Since I haven't been in the mood to write anything else, I thought I'd respond in a new post to John's question in the comments of my last post about All Saints Day: "So, who were your heroes?" Put the names out there into the blogosphere. He was referring to this part of my post:
"And yet, I'm not sure we can help but make heroes of those we admire. When I was in junior-high, I regularly kept a 'hero-list'. I will confess to you that I a bit(?!) arrogantly consider myself hard to impress, so the list was pretty hard to get onto. But I can remember today almost everyone whose name graced the list, and I remember how and why they got there. A couple teachers, a classmate or two, some family members, people in the arts, even an inspirational speaker that came to speak to us. I like to think they gave me something to work for, a model to be like, to try to be like at least."
Well, I admit I had to spend some time going through my old journals to find the complete list. Some people were added on through the years of course, and others dropped off when they become less a part of my current state of mind, though I don't think I ever mentally 'kicked someone off'!
Here's the list:
Al DeNeve - Mr. DeNeve was my ninth grade English teacher. A few of my classmates and I used to call him "the smartest man in the world." He seemed to know everything - both useful and silly things. He would share poetry with us, and loved to rewrite fairy tales using words that sounded like the right words when said quickly (like "cheeses priced" instead of "Jesus Christ"). He was the first teacher that I had that ever interpreted what we were reading in a deeper way. We read many, many short stories that year, and he would always talk to us about the metaphors in the stories and the subtexts and I'd never had anyone do that before. I felt like he was solving literature mysteries for us. I was fascinated. Plus, hey, he taught me grammar. Some of it I still use! A nice man, an excellent teacher.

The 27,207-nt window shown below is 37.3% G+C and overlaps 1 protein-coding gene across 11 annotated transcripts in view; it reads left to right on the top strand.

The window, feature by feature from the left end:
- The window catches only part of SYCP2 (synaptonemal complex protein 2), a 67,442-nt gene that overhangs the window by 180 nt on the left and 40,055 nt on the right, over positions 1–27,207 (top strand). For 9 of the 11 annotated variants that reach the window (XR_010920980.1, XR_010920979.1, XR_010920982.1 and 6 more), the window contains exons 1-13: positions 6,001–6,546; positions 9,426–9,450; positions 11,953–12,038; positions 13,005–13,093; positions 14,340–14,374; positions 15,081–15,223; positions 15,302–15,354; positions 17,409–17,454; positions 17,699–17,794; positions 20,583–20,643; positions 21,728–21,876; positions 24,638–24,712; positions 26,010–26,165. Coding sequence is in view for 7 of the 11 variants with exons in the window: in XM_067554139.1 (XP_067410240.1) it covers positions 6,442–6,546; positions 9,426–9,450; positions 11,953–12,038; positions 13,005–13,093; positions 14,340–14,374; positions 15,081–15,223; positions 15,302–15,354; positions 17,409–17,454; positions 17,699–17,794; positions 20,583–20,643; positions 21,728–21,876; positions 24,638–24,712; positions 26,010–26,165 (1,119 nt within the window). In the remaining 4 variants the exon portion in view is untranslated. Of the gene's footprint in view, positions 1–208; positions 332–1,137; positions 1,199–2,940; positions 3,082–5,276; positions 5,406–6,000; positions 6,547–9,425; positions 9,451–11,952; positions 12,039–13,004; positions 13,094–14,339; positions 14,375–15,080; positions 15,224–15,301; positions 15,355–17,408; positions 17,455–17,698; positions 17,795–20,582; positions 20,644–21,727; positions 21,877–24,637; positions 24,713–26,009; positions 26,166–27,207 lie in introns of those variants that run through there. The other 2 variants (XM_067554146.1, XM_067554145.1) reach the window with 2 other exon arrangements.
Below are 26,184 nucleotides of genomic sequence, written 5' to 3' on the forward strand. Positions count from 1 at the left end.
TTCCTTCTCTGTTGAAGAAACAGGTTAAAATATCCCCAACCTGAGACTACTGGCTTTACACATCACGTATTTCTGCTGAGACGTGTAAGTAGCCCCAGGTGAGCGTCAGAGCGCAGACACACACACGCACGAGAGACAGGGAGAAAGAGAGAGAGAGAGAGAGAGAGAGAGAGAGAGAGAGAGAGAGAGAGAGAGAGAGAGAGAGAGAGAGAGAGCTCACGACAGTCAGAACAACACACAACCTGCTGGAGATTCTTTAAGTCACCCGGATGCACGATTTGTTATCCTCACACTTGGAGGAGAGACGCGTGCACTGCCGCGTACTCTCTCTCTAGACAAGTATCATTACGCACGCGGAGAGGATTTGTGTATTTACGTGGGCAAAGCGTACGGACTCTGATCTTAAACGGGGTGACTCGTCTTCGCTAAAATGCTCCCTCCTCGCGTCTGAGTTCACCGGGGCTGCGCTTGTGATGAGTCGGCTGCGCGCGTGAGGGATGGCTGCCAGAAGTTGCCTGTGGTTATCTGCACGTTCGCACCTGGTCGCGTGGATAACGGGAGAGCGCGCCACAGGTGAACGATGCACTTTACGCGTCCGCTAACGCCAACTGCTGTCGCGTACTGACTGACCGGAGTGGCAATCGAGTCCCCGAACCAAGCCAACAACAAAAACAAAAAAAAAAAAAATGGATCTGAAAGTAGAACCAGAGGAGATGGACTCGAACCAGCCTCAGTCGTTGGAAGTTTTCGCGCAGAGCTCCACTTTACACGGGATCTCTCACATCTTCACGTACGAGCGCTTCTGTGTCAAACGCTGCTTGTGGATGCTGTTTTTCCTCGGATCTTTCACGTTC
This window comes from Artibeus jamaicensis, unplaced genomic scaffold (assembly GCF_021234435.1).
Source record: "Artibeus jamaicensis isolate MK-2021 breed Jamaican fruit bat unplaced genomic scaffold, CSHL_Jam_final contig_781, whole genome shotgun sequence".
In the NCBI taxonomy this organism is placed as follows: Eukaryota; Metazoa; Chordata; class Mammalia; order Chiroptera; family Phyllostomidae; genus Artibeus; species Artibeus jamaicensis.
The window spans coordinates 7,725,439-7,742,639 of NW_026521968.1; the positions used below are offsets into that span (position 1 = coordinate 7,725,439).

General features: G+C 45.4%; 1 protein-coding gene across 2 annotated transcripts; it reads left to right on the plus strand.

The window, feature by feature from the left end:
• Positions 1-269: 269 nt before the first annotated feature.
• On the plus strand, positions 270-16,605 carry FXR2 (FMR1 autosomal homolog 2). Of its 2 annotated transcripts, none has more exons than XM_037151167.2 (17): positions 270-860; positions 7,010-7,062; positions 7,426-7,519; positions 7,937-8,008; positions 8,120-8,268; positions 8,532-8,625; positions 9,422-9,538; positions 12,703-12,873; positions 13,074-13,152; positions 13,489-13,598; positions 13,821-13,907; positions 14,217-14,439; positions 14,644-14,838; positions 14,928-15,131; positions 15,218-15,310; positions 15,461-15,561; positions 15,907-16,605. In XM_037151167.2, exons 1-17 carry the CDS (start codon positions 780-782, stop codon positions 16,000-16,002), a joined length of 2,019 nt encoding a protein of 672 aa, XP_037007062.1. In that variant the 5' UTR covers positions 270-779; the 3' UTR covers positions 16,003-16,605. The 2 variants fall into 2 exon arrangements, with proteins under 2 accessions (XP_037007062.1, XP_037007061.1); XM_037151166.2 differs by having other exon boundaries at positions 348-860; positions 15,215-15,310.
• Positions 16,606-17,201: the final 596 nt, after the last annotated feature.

James Wygant - Mr. Wygant I considered second only in intelligent teachers to Mr. DeNeve. He was my eighth grade science teacher - basic physics/chemistry stuff. I always hated science, so anyone who could make me enjoy it was already winning points. I liked Mr. Wygant because, as I wrote in my journal, he was "quiet, but always smiling on the inside." I felt like he was always laughing to himself about the silliness of junior high drama.
Frankie Scinta - Scinta came to my junior high school as a motivational speaker. Like people are with a good sermon, I don't remember the specifics - just that he was funny and direct and encouraging general goodness out of the students and managed to be cool while doing it. Apparently, he and his family now perform a family-friendly show in Las Vegas.